Licensing and Training: Why Treatment Plant Operators Are Invaluable Assets to Municipalities

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Licensing and Training: Why Treatment Plant Operators Are Invaluable Assets to Municipalities

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After traveling to Bermuda and the United Kingdom this year and seeing how those areas handle wastewater operator licenses, I’m beginning to think we're undervaluing our licenses here in the states.

While I was in Bermuda in February and the UK in October, licenses and training were prominent topics of conversations. In Bermuda, a license is required for treatment plant operation, but they don’t have a licensing board to administer the tests. From my understanding, operators would visit the United States or Canada to receive training and take licensing exams. Then they’d return to the island to find work. Online classes are then used to maintain the license.

In Manchester, England, I attended the European Wastewater Management Conference. Operators frequently were mentioned during presentations, which peaked my interest. I decided to dig a little deeper regarding licensing. What I discovered surprised me: when an operator position becomes available, someone simply applies for it and becomes an operator when they’re hired. I personally find it outrageous that they wouldn’t require training or licensing, especially considering the complex and expensive technology involved in treatment plant operation. This is even more shocking than Bermuda requiring licenses they can’t administer.

In neither location did I hear any talk of grading licenses, training to maintain licenses or grading facilities. You can imagine the looks I received when I told them how my state and region handles operator licenses. I told them about the TCHs and CEUs needed to maintain my license. I also discussed with them the philosophy behind needing a top-level license to operate advanced wastewater plants. I’m not sure they believed such a thing could possibly exist.

Here in Massachusetts, we have Wastewater Operator grade 1-4; Municipal and Wastewater Operator 1-4 Industrial; Wastewater Operator 5-6 combined (grade 7 is granted based on experience and an additional fee); voluntary Wastewater Collection Systems Operator 1-4; and laboratory license grades 1-2.

These are licenses we need for our jobs, and we work hard to attain the highest license we can achieve. In Massachusetts, our wastewater treatment plants are graded on a scale of 1-7 based on flow, pumps, chemicals, lab, types of treatments and more. Each of these has a point value, which is tallied to give a plant an overall score. That number determines what grade an operator must be in order to lead the facility — typically they must be within one grade of the plant to be in charge.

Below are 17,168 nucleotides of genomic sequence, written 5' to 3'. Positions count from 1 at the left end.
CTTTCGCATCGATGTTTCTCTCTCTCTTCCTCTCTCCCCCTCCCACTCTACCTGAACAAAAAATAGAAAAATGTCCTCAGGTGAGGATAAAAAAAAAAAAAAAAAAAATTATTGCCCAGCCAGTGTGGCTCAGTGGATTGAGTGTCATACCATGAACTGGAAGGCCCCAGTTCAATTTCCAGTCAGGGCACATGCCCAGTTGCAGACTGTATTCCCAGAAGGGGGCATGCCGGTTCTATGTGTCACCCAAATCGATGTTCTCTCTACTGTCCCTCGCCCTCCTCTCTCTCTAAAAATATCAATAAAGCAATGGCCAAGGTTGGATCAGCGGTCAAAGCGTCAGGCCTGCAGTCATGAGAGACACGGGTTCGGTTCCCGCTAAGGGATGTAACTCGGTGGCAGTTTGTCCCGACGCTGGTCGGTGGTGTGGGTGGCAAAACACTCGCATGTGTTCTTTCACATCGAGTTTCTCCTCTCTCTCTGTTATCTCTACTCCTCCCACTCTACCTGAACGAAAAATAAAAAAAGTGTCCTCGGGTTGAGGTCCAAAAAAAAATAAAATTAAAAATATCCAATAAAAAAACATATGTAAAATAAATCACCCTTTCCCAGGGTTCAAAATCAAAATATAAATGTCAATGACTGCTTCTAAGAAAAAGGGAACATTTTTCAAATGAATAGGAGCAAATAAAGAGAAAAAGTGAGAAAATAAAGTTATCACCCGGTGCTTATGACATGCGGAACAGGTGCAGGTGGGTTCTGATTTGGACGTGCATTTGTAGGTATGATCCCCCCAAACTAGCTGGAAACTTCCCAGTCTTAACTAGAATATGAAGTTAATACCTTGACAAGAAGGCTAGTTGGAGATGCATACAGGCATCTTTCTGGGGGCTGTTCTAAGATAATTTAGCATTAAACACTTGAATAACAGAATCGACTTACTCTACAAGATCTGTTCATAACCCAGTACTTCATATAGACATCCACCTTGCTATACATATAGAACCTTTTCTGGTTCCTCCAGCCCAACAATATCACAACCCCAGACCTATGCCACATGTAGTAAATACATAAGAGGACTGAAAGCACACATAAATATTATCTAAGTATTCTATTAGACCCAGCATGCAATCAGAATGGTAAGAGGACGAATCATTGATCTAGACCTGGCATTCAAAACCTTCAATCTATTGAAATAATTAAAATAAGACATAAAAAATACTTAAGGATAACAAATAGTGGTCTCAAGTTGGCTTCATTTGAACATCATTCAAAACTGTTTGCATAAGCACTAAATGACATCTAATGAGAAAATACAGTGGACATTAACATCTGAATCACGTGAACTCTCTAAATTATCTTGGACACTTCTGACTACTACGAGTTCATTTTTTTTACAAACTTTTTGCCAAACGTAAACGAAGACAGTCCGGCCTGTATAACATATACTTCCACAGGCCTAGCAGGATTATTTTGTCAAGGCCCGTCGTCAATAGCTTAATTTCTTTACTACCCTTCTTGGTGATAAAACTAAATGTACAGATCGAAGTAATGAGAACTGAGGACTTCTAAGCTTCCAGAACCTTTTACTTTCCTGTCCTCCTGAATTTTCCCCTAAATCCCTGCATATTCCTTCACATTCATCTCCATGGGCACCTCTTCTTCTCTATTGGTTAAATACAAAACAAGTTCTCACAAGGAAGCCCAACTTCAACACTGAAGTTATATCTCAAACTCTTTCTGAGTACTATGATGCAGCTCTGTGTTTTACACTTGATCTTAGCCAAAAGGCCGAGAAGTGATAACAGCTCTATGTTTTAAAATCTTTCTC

I recently looked at the passing rates for Grade 6 licenses and saw an 18 percent pass rate for 2013-’14 based on 235 tests given. That’s fairly low. As plants become more advanced and install more technology, the need for qualified, licensed operators will increase. This goes for the private sector too, although they sometimes have the ability to lure licensed employees from municipalities with offers of better pay or benefits.

Obviously, as operators we’d like to see pay increases to match our licenses. With only 18 percent attaining Grade 6, that license should be more valuable. However, cities and towns often don’t have the ability to restructure pay scales without a major overhaul. With qualified operators moving to the private sector and advanced technology on the rise, municipalities might not realize how shorthanded they are unless they’ve looked for a correctly licensed operator recently.

So, what can towns do to keep licensed workers on the payroll, and who’s trying to enter our industry? How can younger people find their way into this field? I’ve looked at high schools and vocational schools, and there’s no curriculum offered. It’s nothing like other professions, whether it be electrical, plumbing, carpentry or even nursing. All these fields have introductory courses at the high-school level.

We need to get our profession introduced into schools and attract some young minds. The water and wastewater industry has a lot to offer — biology, chemistry, electrical, plumbing, computer work and a dynamic workday. On top of all that, those young people can grow to appreciate the importance of learning and maintaining a license they’ve worked hard to acquire.

As an industry, we have to value our licenses, and we need to continue training our existing operators. We must introduce our profession to the next generation and sell ourselves as the next green industry. And we have to emphasize the importance of advanced learning and offer pay that emboldens treatment plant operators to keep reaching higher.

About the author
Jeff Kalmes is a Grade 7 operator and plant supervisor at the Town of Billerica Wastewater Treatment Plant. He has won the 2008 NEWEA Public Educator Award, the 2011 WEF National Public Educator Award and the 2015 NEWEA Operator of the Year Award. You can reach him at


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